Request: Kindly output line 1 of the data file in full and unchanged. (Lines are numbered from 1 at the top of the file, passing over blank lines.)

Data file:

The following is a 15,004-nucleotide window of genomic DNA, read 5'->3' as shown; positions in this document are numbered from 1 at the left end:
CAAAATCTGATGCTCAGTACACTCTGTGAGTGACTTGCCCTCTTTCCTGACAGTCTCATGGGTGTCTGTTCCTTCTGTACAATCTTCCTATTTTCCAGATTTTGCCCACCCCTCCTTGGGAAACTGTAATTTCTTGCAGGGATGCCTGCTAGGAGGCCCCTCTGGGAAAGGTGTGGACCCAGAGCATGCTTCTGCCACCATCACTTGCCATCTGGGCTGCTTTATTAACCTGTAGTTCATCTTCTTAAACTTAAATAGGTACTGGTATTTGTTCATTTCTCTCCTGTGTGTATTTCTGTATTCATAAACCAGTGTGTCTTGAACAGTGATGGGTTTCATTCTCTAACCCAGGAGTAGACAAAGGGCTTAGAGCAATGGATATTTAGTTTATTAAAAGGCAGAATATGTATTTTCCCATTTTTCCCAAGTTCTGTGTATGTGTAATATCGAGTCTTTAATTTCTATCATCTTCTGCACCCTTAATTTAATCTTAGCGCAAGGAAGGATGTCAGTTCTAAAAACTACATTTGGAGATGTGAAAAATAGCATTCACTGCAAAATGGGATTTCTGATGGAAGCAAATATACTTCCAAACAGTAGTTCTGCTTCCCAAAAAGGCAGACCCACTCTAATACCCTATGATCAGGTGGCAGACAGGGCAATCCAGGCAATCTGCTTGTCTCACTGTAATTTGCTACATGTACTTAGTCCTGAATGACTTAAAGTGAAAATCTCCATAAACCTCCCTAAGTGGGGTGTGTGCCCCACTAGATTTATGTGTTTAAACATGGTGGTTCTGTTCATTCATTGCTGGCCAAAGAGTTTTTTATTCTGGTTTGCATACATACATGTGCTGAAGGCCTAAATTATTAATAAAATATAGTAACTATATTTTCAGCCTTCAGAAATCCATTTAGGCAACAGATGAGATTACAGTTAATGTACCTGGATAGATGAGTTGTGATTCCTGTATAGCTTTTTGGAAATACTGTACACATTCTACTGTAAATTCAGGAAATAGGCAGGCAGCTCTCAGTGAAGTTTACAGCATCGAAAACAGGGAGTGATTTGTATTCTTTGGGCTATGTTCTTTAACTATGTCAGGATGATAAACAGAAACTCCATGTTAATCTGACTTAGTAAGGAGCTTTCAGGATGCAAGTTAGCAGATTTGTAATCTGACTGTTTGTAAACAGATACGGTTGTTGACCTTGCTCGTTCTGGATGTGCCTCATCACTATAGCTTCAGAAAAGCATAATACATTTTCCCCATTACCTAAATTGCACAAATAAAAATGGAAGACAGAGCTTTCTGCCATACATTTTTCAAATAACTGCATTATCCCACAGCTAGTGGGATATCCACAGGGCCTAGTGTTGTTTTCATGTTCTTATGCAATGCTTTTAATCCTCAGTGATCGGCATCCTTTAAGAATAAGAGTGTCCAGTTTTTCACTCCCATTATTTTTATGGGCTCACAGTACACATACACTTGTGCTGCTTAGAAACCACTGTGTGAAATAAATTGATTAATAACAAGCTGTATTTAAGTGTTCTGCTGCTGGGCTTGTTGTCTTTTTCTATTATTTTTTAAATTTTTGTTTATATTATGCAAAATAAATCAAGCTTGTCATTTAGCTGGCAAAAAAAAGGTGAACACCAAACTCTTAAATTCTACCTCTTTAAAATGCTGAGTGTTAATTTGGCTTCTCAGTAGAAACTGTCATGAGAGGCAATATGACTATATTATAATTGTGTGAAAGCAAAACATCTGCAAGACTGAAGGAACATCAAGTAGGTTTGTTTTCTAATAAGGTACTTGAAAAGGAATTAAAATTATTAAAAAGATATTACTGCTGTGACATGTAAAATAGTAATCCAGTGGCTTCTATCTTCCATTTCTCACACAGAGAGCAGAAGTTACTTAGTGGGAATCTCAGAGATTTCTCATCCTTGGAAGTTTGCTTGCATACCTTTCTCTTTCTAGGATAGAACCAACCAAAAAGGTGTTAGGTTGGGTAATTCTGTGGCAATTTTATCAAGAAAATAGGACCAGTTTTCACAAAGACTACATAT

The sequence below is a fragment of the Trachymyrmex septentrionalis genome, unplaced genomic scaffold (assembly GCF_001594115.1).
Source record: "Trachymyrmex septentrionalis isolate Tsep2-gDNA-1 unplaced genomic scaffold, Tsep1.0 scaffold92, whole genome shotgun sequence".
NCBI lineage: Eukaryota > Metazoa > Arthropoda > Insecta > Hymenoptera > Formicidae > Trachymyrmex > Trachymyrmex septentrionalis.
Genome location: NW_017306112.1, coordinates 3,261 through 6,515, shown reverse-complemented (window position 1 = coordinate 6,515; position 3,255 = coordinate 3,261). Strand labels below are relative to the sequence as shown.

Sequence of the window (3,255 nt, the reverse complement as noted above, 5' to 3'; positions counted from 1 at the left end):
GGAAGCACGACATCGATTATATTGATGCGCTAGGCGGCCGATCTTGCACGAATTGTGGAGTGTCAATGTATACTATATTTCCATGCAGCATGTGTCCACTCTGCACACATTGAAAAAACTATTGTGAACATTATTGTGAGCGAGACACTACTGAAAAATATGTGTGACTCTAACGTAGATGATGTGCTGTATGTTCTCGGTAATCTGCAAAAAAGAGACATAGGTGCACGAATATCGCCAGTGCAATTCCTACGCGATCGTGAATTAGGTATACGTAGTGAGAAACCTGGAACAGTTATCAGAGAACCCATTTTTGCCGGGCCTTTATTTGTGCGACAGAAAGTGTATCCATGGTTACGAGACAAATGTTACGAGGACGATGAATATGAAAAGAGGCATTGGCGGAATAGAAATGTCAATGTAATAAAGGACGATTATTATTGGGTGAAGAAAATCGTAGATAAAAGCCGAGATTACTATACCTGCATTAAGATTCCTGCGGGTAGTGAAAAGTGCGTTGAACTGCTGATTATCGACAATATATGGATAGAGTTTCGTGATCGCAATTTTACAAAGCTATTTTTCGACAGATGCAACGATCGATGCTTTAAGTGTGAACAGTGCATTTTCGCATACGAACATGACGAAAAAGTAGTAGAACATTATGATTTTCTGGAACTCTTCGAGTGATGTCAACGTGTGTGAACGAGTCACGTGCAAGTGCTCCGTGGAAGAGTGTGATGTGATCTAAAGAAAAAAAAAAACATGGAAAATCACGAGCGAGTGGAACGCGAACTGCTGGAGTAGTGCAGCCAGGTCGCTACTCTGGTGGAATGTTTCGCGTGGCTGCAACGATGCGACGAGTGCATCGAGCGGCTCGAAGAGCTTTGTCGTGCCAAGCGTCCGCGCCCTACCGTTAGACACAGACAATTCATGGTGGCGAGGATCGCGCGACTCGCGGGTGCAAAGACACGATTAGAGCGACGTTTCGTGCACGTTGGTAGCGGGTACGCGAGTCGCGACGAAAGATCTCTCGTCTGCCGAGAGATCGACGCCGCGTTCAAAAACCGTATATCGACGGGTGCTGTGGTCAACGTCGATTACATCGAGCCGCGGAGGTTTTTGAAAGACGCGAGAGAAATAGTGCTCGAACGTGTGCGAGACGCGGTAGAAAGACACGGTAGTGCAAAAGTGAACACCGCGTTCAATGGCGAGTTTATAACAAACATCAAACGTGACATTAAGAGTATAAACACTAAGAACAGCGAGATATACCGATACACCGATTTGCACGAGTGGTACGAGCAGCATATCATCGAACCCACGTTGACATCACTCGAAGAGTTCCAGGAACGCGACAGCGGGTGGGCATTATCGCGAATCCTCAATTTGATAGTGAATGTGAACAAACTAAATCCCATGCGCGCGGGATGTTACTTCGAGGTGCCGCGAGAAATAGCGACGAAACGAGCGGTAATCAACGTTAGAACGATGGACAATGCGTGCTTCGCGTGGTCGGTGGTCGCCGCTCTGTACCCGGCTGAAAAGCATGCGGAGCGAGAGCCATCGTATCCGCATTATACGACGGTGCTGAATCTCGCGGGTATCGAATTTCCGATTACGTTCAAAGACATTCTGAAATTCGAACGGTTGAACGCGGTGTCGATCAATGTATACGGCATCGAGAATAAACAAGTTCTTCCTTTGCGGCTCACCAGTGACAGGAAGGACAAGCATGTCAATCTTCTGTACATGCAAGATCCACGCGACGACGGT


The following is a 15,004-nucleotide window of genomic DNA, read 5'->3' as shown; positions in this document are numbered from 1 at the left end: